Political tensions between the UK and Russia after the Salisbury nerve agent attack could force some England fans to alter World Cup plans.
Recent reports indicate ticket sales to England supporters are nowhere near the level they were for the 2014 Brazil World Cup, and the Foreign and Commonwealth Office (FCO) has issued new travel advice to anyone intending to visit Russia in June and July.
Tensions between the UK and Russia have heightened in recent weeks following the Salisbury nerve agent incident involving former spy Sergei Skripal and his daughter Yulia.
Given the current political climate between the two countries, the FCO is urging travellers to steer clear of any protests and avoid commenting publicly on political developments while in Russia.
“Due to heightened political tensions between the UK and Russia, you should be aware of the possibility of anti-British sentiment or harassment at this time,” warns the official FCO advisory.
Gareth Southgate’s England will head to Russia in the summer, with Group G fixtures against Tunisia, Panama and Belgium in the cities of Volgograd, Nizhny Novgorod and Kaliningrad.
The ongoing situation has seen many fans alter their travel plans ahead of football’s biggest tournament, with England supporter Max Bell, 25, from Scunthorpe, among those affected.
Max’s “two-week trip of a lifetime” to Russia with university friends has been impacted by events and scaled back as a result.
“It has been a wrench, trying to work out what to do and where we should stay, but we’ve made our minds up,” Max told Sky News.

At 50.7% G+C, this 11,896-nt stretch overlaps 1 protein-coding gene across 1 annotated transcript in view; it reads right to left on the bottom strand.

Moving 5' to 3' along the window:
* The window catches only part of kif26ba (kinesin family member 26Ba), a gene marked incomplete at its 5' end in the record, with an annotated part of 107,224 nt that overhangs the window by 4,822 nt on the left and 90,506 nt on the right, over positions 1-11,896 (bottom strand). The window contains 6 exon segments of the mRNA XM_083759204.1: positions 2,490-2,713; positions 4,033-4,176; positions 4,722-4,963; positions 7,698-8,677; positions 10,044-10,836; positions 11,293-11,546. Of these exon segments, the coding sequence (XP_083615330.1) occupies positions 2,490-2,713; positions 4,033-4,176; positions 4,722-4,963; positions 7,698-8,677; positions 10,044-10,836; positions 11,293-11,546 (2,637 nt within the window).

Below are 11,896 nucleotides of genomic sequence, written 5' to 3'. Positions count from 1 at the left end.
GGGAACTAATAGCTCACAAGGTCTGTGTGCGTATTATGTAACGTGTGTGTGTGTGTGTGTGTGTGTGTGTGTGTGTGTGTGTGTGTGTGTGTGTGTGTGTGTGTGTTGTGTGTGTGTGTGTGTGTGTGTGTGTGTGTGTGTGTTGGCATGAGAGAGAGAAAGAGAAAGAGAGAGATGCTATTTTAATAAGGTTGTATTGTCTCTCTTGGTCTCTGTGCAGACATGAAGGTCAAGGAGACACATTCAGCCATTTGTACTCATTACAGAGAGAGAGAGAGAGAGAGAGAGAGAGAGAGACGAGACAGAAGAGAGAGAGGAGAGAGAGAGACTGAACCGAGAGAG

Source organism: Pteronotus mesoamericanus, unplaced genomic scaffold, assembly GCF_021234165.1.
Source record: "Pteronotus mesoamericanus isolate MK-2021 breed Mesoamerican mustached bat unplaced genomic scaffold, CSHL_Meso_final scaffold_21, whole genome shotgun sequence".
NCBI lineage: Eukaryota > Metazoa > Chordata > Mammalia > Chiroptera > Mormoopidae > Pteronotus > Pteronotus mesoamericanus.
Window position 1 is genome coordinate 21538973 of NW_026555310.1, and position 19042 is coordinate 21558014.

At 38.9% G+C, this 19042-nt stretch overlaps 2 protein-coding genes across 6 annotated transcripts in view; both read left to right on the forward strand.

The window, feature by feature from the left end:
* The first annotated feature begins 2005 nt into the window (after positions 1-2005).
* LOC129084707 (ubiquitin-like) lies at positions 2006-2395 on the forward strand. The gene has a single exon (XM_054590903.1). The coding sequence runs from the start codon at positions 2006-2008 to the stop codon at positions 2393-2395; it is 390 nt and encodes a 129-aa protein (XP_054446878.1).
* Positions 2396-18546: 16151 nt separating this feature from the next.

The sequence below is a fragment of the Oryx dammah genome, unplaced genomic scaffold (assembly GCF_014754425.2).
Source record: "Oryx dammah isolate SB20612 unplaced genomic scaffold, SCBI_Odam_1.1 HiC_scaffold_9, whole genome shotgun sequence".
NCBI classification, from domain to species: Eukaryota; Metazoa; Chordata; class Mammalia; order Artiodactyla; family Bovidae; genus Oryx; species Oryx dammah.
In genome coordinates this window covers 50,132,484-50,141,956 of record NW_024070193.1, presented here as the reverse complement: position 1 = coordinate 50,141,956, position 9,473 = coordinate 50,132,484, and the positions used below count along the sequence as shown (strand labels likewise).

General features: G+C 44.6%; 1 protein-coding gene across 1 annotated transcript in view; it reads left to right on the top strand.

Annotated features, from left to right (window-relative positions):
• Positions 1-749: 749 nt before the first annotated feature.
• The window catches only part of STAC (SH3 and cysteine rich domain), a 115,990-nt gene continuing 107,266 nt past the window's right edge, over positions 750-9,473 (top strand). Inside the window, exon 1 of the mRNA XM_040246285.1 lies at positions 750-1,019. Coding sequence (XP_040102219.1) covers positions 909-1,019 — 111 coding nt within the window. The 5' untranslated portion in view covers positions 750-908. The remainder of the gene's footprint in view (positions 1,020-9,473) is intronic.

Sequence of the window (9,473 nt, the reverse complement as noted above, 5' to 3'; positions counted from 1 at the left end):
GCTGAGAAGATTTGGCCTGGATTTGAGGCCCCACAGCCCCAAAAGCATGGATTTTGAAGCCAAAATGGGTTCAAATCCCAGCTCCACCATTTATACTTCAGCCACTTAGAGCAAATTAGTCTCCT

“We have decided to fly into Lithuania, stay there and drive up to Kaliningrad just for the final group game against Belgium. This was meant to be the trip of a lifetime but we’ve changed things round now.
“We’ve watched the news about Salisbury and followed it all closely and this is what we’re going to do.
“Of course, if England progress from the group and go a long way into the knockout stages we will have to look at it again.”
One report in The Times suggests the Football Association has sold fewer than 2,000 tickets to official supporters for England’s group games against Tunisia and Panama, and England does not even register in the top 10 countries for tickets already sold.
But one London-based tour operator is adamant that it will be a tournament to remember – for all the right reasons.
“The Russians have been superbly well-organised and extremely hospitable in all our dealings with them,” said Miles Saward from Sportoptions.com, the UK’s largest football and sports operator.
“We attended the Confederations Cup last year and that went very well indeed. As far as we are concerned it’s business as usual. There has been no drop off whatsoever.”